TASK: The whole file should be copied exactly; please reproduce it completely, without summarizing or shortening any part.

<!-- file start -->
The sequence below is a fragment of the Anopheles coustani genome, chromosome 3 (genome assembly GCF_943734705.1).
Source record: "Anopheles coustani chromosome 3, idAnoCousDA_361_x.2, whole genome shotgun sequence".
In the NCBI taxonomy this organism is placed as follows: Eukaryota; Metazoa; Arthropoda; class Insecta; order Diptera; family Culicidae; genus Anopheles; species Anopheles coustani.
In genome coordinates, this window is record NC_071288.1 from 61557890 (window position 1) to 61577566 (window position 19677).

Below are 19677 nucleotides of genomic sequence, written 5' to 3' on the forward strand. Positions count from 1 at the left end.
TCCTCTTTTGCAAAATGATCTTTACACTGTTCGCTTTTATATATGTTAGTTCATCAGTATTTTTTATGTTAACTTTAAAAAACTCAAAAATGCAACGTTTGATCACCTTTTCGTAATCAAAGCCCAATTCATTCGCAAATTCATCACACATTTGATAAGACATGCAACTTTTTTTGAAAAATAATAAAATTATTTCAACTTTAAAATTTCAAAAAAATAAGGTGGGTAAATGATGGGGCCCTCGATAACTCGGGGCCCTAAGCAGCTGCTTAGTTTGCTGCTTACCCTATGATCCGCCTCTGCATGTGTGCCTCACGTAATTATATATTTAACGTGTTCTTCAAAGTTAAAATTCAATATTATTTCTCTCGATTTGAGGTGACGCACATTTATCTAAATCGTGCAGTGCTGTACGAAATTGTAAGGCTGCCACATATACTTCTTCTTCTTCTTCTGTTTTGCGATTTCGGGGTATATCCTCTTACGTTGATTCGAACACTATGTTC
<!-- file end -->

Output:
The sequence below is a fragment of the Anopheles coustani genome, chromosome 3 (genome assembly GCF_943734705.1).
Source record: "Anopheles coustani chromosome 3, idAnoCousDA_361_x.2, whole genome shotgun sequence".
In the NCBI taxonomy this organism is placed as follows: Eukaryota; Metazoa; Arthropoda; class Insecta; order Diptera; family Culicidae; genus Anopheles; species Anopheles coustani.
In genome coordinates, this window is record NC_071288.1 from 61557890 (window position 1) to 61577566 (window position 19677).

Below are 19677 nucleotides of genomic sequence, written 5' to 3' on the forward strand. Positions count from 1 at the left end.
TCCTCTTTTGCAAAATGATCTTTACACTGTTCGCTTTTATATATGTTAGTTCATCAGTATTTTTTATGTTAACTTTAAAAAACTCAAAAATGCAACGTTTGATCACCTTTTCGTAATCAAAGCCCAATTCATTCGCAAATTCATCACACATTTGATAAGACATGCAACTTTTTTTGAAAAATAATAAAATTATTTCAACTTTAAAATTTCAAAAAAATAAGGTGGGTAAATGATGGGGCCCTCGATAACTCGGGGCCCTAAGCAGCTGCTTAGTTTGCTGCTTACCCTATGATCCGCCTCTGCATGTGTGCCTCACGTAATTATATATTTAACGTGTTCTTCAAAGTTAAAATTCAATATTATTTCTCTCGATTTGAGGTGACGCACATTTATCTAAATCGTGCAGTGCTGTACGAAATTGTAAGGCTGCCACATATACTTCTTCTTCTTCTTCTGTTTTGCGATTTCGGGGTATATCCTCTTACGTTGATTCGAACACTATGTTC